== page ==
KATY MAGAZINE NEWS
September 26, 2023
By Natalie Cook Clark
When walking among the many beautiful Katy community trails and you see a large splash in the lake it’s probably not a gator. The Texas Nutria, also known as a river rat, is being seen more in Katy community lakes.
A nutria spotted in Seven Meadows. Photo credit: David Tumino
What is that?
Neighborhood social media pages are a popular place where neighbors go to ask questions and one recently that keeps coming up is, “what is that?” The question is in relation of something making splashes in neighborhood lake and the answer is commonly a nutria.
Katy Magazine often covers stories about the many wildlife that call Katy home alongside us. We’ve never talked about the nutria and it’s time this little critter gets some attention and recognition for the many sightings around the community.
They Aren't New to Katy
“They aren’t really new to the Katy area,” says Seven Meadows resident David Tumino. “I’ve been seeing them in lakes around Seven Meadows since 2009. I do think maybe there are more now and social media gets communities talking.”
According to the Texas Parks and Recreation a nutria is a medium-sized, grayish-brown rodent with a long, round tail with few hairs. Too many is looks like a beaver, and many Katy residents have asked that very question.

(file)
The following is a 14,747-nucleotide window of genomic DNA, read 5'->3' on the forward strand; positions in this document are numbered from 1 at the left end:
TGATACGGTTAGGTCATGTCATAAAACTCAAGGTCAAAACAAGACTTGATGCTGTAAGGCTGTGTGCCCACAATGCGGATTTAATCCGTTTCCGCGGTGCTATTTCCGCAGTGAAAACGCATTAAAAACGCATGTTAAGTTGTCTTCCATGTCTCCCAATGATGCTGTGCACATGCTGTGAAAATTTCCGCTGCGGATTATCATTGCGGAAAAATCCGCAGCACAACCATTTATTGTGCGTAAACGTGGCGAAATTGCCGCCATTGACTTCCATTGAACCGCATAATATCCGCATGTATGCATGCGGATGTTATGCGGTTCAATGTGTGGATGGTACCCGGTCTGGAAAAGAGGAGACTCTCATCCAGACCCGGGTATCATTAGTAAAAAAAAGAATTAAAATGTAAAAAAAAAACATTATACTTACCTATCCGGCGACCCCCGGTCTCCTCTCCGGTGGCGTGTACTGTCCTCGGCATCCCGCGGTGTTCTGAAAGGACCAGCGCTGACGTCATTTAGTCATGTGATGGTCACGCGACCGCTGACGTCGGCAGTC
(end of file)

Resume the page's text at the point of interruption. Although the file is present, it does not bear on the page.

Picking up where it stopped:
Elyson resident Greg Norris works for a local Lakecrest community and has counted up to 7 near his work.
A nutria spotted in Elyson. Video Credit: Frank Samuel
Katy Neighborhood Lakes Provide a Perfect Home
While the nutria is known to live in Texas marshes, swamps, ponds and natural lakes these Katy nutrias seem to love the lovely neighborhood lakes we provide for them.
Texas Parks and Recreation lists the nutria as an unwanted animal for the state. It can cause damage by burrowing which can lead to erosion, damage roads and more. Nutria also eat aquatic vegetation. This can kill off aquatic vegetation, causing erosion and loss of habitat for other species.
Some Katy neighborhoods have put up wiring around the base of the trees near the lakes to prevent the nutrias from damaging them.
While they can hurt the landscape, these critters are harmless to residents and add to the many Katy wildlife that you can see while out walking in your community.
Learn more about other Katy critters in our most recent spotlight.